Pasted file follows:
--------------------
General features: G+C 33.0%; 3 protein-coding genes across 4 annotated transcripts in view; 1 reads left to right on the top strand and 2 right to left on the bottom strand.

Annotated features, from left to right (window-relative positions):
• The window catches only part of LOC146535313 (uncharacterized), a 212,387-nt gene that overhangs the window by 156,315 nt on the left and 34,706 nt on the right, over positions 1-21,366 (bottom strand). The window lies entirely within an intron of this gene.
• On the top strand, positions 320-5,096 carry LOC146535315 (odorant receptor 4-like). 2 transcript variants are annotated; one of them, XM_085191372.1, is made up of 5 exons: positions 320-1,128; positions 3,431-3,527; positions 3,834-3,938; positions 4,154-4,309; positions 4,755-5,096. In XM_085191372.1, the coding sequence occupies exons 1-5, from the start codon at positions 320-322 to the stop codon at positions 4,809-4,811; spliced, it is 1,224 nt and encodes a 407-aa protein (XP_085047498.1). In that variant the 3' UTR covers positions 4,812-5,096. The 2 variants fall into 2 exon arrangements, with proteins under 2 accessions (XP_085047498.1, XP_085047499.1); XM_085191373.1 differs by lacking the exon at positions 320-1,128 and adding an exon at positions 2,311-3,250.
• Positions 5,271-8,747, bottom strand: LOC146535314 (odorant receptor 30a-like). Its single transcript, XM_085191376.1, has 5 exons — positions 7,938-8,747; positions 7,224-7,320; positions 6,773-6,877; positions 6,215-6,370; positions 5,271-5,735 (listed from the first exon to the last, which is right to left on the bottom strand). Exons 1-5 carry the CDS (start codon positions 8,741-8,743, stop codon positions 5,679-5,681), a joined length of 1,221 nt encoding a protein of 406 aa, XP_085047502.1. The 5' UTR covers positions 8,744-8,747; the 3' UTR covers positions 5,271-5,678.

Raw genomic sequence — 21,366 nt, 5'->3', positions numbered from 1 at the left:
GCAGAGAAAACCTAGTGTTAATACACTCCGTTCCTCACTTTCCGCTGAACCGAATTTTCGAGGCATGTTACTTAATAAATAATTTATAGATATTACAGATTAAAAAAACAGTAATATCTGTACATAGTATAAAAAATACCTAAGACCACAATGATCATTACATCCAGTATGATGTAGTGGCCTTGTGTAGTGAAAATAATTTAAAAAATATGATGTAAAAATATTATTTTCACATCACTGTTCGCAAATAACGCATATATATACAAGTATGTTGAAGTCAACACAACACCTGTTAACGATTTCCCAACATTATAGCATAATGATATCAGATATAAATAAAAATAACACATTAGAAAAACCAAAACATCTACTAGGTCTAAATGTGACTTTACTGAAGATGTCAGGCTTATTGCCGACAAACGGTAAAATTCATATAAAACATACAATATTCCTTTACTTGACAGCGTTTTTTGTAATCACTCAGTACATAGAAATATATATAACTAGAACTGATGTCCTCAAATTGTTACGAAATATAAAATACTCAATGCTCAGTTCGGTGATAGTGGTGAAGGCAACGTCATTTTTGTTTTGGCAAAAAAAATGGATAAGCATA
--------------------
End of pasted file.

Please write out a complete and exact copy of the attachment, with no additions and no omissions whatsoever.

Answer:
General features: G+C 33.0%; 3 protein-coding genes across 4 annotated transcripts in view; 1 reads left to right on the top strand and 2 right to left on the bottom strand.

Annotated features, from left to right (window-relative positions):
• The window catches only part of LOC146535313 (uncharacterized), a 212,387-nt gene that overhangs the window by 156,315 nt on the left and 34,706 nt on the right, over positions 1-21,366 (bottom strand). The window lies entirely within an intron of this gene.
• On the top strand, positions 320-5,096 carry LOC146535315 (odorant receptor 4-like). 2 transcript variants are annotated; one of them, XM_085191372.1, is made up of 5 exons: positions 320-1,128; positions 3,431-3,527; positions 3,834-3,938; positions 4,154-4,309; positions 4,755-5,096. In XM_085191372.1, the coding sequence occupies exons 1-5, from the start codon at positions 320-322 to the stop codon at positions 4,809-4,811; spliced, it is 1,224 nt and encodes a 407-aa protein (XP_085047498.1). In that variant the 3' UTR covers positions 4,812-5,096. The 2 variants fall into 2 exon arrangements, with proteins under 2 accessions (XP_085047498.1, XP_085047499.1); XM_085191373.1 differs by lacking the exon at positions 320-1,128 and adding an exon at positions 2,311-3,250.
• Positions 5,271-8,747, bottom strand: LOC146535314 (odorant receptor 30a-like). Its single transcript, XM_085191376.1, has 5 exons — positions 7,938-8,747; positions 7,224-7,320; positions 6,773-6,877; positions 6,215-6,370; positions 5,271-5,735 (listed from the first exon to the last, which is right to left on the bottom strand). Exons 1-5 carry the CDS (start codon positions 8,741-8,743, stop codon positions 5,679-5,681), a joined length of 1,221 nt encoding a protein of 406 aa, XP_085047502.1. The 5' UTR covers positions 8,744-8,747; the 3' UTR covers positions 5,271-5,678.

Raw genomic sequence — 21,366 nt, 5'->3', positions numbered from 1 at the left:
GCAGAGAAAACCTAGTGTTAATACACTCCGTTCCTCACTTTCCGCTGAACCGAATTTTCGAGGCATGTTACTTAATAAATAATTTATAGATATTACAGATTAAAAAAACAGTAATATCTGTACATAGTATAAAAAATACCTAAGACCACAATGATCATTACATCCAGTATGATGTAGTGGCCTTGTGTAGTGAAAATAATTTAAAAAATATGATGTAAAAATATTATTTTCACATCACTGTTCGCAAATAACGCATATATATACAAGTATGTTGAAGTCAACACAACACCTGTTAACGATTTCCCAACATTATAGCATAATGATATCAGATATAAATAAAAATAACACATTAGAAAAACCAAAACATCTACTAGGTCTAAATGTGACTTTACTGAAGATGTCAGGCTTATTGCCGACAAACGGTAAAATTCATATAAAACATACAATATTCCTTTACTTGACAGCGTTTTTTGTAATCACTCAGTACATAGAAATATATATAACTAGAACTGATGTCCTCAAATTGTTACGAAATATAAAATACTCAATGCTCAGTTCGGTGATAGTGGTGAAGGCAACGTCATTTTTGTTTTGGCAAAAAAAATGGATAAGCATA